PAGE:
German Shorthaired Pointers typically get along well with other dogs, cats, children, and strangers. Without the proper socialization skills, a GSP can be reserved around strangers, so it is imperative that they are socialized at a young age to help keep their positive temperament in check.

Bark, Bark, Bark!!

German Shorthaired Pointers are known to enjoy hearing their own voice. Although they aren't considered a "yappy" dog by any means, they have no problem alerting you of visitors. They also will exert themselves by using their bark to demand attention, or to get something from you.

Teaching your GSP that excessive barking is not warranted within their environment will help keep these vocal dogs under control. Start early with training if you do not want an overly loud German Shorthaired Pointer.

Intelligent = Easy to Train

This is a very intelligent breed, and will learn quickly if the training is done in a positive, controlled, consistent, and calm demeanor. The GSP has to learn who is boss, however they don't do well with harsh physical training methods.

This breed will be happy to learn many different commands, and other tricks. Opening a fridge and retrieving a cold beverage is definitely a trick that can be taught to the GSP. Obedience training helps pet-parents to bond quickly, by helping to build trust and confidence in their dog. Consider taking obedience classes with your GSP.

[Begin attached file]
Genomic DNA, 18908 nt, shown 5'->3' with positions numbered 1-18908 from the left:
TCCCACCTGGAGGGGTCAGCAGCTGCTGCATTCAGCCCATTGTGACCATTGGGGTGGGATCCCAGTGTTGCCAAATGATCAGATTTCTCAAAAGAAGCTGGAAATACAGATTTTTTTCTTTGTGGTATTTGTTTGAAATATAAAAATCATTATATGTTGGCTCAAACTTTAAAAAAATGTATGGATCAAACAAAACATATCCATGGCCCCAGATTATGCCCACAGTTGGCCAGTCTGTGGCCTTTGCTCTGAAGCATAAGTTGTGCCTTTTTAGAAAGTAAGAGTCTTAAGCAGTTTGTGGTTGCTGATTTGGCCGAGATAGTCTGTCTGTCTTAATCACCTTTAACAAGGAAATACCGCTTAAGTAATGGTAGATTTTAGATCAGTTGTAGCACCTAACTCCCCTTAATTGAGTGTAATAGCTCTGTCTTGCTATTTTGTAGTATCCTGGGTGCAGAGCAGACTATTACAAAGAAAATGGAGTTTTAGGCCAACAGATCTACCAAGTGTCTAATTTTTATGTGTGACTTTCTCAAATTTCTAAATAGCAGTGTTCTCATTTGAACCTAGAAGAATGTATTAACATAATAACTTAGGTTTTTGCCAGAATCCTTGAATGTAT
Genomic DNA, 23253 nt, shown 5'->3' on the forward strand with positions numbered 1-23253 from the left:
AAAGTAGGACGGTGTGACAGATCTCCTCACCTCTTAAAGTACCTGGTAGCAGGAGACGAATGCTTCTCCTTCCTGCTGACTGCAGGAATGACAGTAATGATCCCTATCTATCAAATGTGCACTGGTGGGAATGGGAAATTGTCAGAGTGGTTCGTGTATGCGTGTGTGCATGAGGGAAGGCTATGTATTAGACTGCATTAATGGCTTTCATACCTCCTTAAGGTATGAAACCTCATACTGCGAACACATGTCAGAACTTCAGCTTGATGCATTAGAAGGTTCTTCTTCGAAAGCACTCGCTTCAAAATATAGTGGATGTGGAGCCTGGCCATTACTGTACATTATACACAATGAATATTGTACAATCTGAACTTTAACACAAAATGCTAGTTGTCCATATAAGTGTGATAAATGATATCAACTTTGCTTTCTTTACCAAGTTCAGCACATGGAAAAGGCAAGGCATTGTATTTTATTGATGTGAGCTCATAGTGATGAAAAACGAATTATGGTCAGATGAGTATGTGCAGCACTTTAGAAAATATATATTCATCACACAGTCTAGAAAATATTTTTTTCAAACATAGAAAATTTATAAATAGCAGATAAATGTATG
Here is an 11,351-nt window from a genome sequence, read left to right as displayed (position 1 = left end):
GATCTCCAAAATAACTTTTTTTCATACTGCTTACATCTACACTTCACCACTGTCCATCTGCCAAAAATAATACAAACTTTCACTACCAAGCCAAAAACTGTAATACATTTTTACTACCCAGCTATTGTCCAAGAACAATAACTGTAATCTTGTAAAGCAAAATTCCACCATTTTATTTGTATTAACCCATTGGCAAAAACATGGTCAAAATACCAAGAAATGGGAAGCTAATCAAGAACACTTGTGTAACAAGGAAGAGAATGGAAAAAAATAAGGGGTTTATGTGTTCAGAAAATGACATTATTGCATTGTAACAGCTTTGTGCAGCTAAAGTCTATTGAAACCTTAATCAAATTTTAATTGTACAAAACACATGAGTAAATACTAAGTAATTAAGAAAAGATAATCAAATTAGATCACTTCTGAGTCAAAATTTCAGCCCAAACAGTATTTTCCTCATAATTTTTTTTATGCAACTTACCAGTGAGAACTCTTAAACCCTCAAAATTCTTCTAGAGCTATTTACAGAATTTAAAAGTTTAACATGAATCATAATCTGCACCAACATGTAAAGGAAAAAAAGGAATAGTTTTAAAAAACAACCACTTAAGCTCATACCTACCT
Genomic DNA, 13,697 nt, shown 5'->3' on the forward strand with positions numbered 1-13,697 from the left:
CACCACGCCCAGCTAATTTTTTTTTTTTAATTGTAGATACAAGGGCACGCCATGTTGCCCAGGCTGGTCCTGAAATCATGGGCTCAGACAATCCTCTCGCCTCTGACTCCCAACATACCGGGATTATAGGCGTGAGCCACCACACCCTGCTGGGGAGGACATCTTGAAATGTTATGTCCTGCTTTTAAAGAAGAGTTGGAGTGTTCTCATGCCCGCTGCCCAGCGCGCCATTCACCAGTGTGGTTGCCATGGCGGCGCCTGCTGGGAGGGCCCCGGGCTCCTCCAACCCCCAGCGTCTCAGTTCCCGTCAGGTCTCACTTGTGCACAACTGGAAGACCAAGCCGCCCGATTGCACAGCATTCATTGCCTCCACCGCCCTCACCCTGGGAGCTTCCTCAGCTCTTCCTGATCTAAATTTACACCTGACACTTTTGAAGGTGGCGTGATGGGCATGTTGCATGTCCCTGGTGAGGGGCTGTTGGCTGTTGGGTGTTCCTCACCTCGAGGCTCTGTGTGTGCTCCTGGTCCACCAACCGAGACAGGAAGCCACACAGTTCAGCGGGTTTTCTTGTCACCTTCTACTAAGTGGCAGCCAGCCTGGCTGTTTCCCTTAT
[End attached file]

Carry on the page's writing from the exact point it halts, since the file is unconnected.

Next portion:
Grooming is Minimal

Their grooming needs are easy-breezy, only requiring a daily brush with a firm bristle to keep their short, smooth coat shiny and healthy. The GSP sheds, so a family that is prone to dog allergies should reconsider this breed.

Bathing once a month is all that is needed. If your German Shorthaired Pointer comes into the home wet from play, do a quick dry off using a chamois, and you will keep their skin and coat healthy and shiny.

Health Concerns are Few

Overall this is a very healthy breed. A few can suffer from hip dysplasia, genetic eye diseases, epilepsy, and skin disorders. Unspayed females are susceptible to breast cancer. Caution should be taken when feeding the GSP as they are prone to bloat, due to their large chest.

Sadly, tail docking is still performed on the German Shorthaired Pointer, an unnecessary and painful procedure done when they are puppies. Thankfully many countries have outlawed this barbaric method performed on young fur babies.

Average life span of the German Shorthaired Pointer is 12 - 15 years.

Adopt First

As you begin looking for a German Shorthaired Pointer, please check with rescue organizations first. Every year there are millions of dogs being euthanized - not because they are bad dogs, but because there is no home for them and insufficient resources to care for them at rescue agencies. By adopting a dog, you are truly saving a life!

At the very least, NEVER purchase any dog from a pet store. Unfortunately, those puppies almost always come from puppy mills. Instead, look for a reputable breeder to work with.

On a final note, it is important to spay and neuter your puppy by 6 months old to have a healthy and happy pet for many years to come!

Resources:

Original Dog Bible, 2nd Edition by Kristin Mehus-Roe

Dog Breed Info

More from Health Coach Victoria Swanson Others Are Reading